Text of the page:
Can You Add Someone to Your Insurance if You’re Not Married?

Getting car insurance can be tricky when you’re in a relationship but not married. You may be wondering if you can add your boyfriend, girlfriend, fiancé, or domestic partner to your policy if you don’t have a marriage certificate.

The good news is, most car insurance companies allow unmarried couples to get a joint policy, as long as you meet certain requirements. Here’s what you need to know about adding someone to your car insurance when you’re not married.

Do You Have to Be Married to Get Joint Car Insurance?

You do not have to be legally married to be on the same car insurance policy. Most major insurers will allow unmarried couples to get a joint policy, as long as you meet the insurer’s criteria.

The requirements may vary by insurance company, but most will allow unmarried couples to share a policy if:

  • You live together at the same permanent address
  • You share ownership of a car
  • Both names are on the car’s title and registration

Some insurers may also allow you to add your significant other as a driver to your policy, even if you own the car yourself.

So if you’re not married but are in a committed relationship and share a home, you can likely get joint car insurance coverage. A marriage license or certificate is not necessarily required.

Adding Your Partner to Your Existing Policy

If you already have auto insurance in your name only, you may be able to add your boyfriend, girlfriend, or partner to your existing policy. Here’s how it works:

  • Contact your insurer. Call your insurance company or agent and ask about adding your significant other to your policy. Make sure to have their driver’s license number handy.

  • Provide partner’s info. Be prepared to provide your partner’s name, birthdate, driver’s license number, and any other details requested.

  • List as additional driver. Most insurers will add your partner as an additional driver first. This gives them coverage when driving your car.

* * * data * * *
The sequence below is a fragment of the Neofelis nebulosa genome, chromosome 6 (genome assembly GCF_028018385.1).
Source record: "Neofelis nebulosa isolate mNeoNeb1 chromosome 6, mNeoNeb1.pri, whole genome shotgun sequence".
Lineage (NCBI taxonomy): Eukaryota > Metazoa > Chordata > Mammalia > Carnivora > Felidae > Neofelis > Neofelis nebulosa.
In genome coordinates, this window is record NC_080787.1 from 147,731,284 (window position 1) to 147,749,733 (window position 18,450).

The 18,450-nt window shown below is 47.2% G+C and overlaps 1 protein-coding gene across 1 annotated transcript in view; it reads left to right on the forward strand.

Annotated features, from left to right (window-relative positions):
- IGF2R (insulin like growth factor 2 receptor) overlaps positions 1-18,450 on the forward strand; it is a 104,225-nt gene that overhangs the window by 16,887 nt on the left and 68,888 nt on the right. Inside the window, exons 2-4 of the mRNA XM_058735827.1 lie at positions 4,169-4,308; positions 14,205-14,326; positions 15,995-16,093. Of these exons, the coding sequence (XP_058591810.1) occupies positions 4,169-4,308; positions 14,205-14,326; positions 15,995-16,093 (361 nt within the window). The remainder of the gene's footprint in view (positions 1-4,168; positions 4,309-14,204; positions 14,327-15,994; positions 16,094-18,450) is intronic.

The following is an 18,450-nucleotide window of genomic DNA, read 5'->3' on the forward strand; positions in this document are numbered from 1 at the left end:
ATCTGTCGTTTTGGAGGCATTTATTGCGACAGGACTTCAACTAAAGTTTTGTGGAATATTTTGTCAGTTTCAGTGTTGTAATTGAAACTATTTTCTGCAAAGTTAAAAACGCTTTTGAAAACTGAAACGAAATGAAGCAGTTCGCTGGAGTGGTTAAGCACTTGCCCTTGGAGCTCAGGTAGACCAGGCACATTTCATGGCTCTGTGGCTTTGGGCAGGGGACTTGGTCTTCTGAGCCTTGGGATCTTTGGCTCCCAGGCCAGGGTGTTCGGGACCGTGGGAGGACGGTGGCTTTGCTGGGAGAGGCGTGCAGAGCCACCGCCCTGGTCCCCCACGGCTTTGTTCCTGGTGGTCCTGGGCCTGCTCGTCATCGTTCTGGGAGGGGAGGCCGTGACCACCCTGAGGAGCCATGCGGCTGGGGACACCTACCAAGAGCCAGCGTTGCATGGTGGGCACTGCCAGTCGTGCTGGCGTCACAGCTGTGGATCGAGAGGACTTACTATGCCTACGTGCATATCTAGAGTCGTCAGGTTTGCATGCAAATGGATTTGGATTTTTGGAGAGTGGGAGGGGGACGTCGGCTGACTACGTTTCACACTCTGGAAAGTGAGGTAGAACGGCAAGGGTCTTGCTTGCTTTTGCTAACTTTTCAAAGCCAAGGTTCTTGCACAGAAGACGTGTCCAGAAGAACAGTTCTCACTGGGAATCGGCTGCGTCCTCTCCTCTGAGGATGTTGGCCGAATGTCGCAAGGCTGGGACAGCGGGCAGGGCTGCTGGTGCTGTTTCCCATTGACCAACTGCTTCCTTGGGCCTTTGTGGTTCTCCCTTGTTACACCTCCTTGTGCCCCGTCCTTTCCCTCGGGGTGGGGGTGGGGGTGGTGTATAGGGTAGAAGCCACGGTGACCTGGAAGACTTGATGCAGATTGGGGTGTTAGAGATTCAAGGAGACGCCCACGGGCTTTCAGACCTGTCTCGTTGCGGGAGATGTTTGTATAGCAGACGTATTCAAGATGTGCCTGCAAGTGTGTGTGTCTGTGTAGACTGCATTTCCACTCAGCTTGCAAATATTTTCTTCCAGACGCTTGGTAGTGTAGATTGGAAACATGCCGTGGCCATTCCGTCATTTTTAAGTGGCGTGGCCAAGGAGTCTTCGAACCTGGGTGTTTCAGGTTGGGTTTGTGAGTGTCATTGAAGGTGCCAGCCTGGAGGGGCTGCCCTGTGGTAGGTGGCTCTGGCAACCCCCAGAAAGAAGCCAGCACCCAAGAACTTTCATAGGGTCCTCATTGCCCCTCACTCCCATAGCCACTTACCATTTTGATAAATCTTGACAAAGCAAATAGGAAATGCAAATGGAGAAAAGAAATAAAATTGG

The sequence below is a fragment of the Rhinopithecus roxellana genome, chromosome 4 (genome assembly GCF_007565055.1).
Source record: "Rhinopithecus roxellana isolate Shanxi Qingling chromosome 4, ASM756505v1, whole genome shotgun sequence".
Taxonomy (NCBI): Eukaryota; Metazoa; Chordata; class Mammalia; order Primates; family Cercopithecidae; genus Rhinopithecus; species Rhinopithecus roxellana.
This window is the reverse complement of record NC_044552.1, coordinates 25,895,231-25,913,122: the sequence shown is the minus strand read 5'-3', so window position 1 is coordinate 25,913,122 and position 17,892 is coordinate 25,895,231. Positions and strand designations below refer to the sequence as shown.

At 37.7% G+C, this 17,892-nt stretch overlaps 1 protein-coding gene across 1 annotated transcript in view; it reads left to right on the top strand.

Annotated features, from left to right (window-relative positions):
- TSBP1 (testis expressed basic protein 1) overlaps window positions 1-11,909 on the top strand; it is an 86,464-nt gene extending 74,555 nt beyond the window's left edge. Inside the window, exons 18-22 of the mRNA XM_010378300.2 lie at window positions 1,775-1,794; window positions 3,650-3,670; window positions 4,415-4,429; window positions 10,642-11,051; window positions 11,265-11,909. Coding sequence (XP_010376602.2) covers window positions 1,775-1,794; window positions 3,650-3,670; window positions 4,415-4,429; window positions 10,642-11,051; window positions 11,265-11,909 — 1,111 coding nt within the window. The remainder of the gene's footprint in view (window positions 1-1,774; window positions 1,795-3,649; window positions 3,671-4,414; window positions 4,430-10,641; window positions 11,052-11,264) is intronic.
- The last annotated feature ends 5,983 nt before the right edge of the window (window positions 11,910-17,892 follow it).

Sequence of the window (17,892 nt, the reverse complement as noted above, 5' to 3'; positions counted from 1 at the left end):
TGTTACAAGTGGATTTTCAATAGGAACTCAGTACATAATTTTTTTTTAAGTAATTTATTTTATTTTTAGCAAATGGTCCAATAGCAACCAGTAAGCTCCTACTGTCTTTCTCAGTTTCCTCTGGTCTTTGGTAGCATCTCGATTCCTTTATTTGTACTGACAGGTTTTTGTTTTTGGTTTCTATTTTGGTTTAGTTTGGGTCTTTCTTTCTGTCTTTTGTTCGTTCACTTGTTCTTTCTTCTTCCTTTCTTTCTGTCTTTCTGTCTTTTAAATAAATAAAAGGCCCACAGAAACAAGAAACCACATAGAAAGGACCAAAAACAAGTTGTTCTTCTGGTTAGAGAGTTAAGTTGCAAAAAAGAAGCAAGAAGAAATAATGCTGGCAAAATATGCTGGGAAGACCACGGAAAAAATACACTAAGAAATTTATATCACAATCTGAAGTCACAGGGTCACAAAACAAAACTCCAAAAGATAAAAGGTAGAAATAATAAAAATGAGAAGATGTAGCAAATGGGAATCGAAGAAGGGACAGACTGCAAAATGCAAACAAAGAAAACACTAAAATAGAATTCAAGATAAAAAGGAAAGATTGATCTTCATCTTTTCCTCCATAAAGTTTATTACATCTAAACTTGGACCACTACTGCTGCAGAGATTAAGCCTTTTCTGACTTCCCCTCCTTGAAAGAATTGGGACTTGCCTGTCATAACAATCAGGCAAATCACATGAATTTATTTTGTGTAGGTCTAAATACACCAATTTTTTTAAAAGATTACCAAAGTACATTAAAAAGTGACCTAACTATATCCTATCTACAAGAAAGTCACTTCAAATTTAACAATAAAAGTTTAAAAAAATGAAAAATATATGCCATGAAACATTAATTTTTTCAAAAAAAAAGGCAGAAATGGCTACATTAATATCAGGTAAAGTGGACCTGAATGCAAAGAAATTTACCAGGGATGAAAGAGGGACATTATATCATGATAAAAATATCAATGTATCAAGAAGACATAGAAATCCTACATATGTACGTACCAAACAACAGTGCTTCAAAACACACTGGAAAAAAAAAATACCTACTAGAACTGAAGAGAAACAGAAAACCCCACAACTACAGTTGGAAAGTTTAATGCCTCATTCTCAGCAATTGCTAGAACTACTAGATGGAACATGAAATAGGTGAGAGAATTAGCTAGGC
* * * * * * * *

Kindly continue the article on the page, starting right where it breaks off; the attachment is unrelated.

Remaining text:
• Add partner’s car. If your significant other owns their own vehicle, you can request to add their car to your policy too, as long as you live together.

  • Review new quote. Adding a driver and vehicle will likely increase your rate. Review the new premium quote and adjust coverage if needed.

  • List your partner as co-policyholder. Once approved, your insurer can list your boyfriend, girlfriend, or partner as a co-policyholder, with equal rights to make policy changes.

Getting a New Joint Policy

If neither of you currently has insurance, or if your current policies don’t allow adding a partner, you can apply for a completely new joint policy:

  • Decide on an insurer. Research companies and choose one insurer to handle your joint policy. Get quotes from several to compare rates.

  • Provide both drivers’ info. Give the insurer both names, birth dates, driver’s license numbers, and vehicle info when applying.

  • List both as policyholders. Make sure the insurer lists you both as equal policyholders on the same policy. You’ll share rights to make changes.

  • Add all household vehicles. Be sure to list all cars owned by both people. Different insurers have different vehicle limits.

  • Review coverages offered. Policies for unmarried couples have the same options as standard policies. Choose liability limits, deductibles, and extras like roadside assistance.